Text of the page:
Suicide Prevention Awareness Month and GCI's Role in Promoting Mental Wellness

suicide prevention awareness

With September being Suicide Prevention Awareness Month, and 2.5 years into the COVID pandemic, it is more important than ever to educate and inform Americans about the prevalence of mental health conditions affecting millions of people across the country. Suicide is the second leading cause of death among people aged 10-14 and the third leading cause of death among people aged 15-24 in the United States, according to the National Alliance of Mental Illness (NAMI). Additionally, NAMI reports that the highest rates of suicide in the U.S. are among American Indian/Alaska Natives—a fact that GCI, the largest internet service provider in Alaska, is working tirelessly to help eradicate. 

As NCTA covered earlier this year, GCI has made reducing the suicide rate in Alaska and promoting mental wellness throughout the state's schools, local nonprofits, and communities one of its top priorities, and in the following ways: 

  • GCI has contributed more than $600,000 since 2017 to nonprofits that help prevent and lower the rate of suicide in Alaska. 
  • The GCI Suicide Prevention Fund is an annual grant program that funds projects and organizations aimed at reducing the rates of suicide in the state. Tribes, schools, churches, local government agencies, and nonprofits in Alaska are eligible to apply, with preference given to efforts and programs that target rural parts of the state. 
  • In 2021, GCI awarded $114,000 of suicide prevention grants to 14 organizations, including Gold Star Peak, an organization dedicated to serving veterans, active-duty members, families of fallen service members who have died in combat, and those who died from suicide.
  • The GCI Wellness Challenge is currently underway for the month of September and includes four mental health wellness challenges: completing a 5k run or walk, cooking a healthy meal, checking in with a friend, and taking 30 minutes for a self-care activity. Participants compete for tech prizes.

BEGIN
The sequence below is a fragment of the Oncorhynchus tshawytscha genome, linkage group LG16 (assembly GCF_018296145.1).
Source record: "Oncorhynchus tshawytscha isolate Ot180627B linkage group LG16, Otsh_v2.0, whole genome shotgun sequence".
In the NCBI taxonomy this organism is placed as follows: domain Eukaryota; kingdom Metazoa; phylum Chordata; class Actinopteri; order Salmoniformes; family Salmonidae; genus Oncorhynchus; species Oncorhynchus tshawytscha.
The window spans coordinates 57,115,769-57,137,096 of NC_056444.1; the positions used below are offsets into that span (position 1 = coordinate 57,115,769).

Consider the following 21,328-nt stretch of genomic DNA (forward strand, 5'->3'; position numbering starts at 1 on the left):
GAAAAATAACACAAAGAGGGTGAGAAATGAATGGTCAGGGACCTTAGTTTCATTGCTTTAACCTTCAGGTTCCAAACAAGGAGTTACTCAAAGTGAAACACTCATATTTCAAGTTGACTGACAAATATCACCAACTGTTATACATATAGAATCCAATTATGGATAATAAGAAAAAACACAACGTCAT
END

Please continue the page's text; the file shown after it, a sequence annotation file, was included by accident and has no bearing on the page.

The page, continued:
• GCI's investment in mental health initiatives is part of the $2 million the ISP donates each year in cash, products, and connectivity to organizations all over Alaska. 

As a leader in the cable industry, GCI has gone above and beyond as a connectivity provider to support the emotional needs and mental wellness of its communities and residents throughout its footprint, serving as an example of how ISPs can make a difference in the lives of America's youth and adults suffering from mental health challenges. 

Since suicide is a nationwide issue, the FCC this past summer established a national suicide hotline to dial for mental health emergencies, 9-8-8, and urges Americans to spread the word. The 988 Lifeline aims to decrease the stigma associated with mental health challenges by connecting people with behavioral health professionals through a phone call or text.

"Soon, children will learn at a young age about 988 the way they've learned about 911. Establishing a universally known number for suicide prevention will increase awareness of these issues and reinforce the fact that mental health is fundamental to your general health," wrote FCC Chairwoman Jessica Rosenworcel. For more information, visit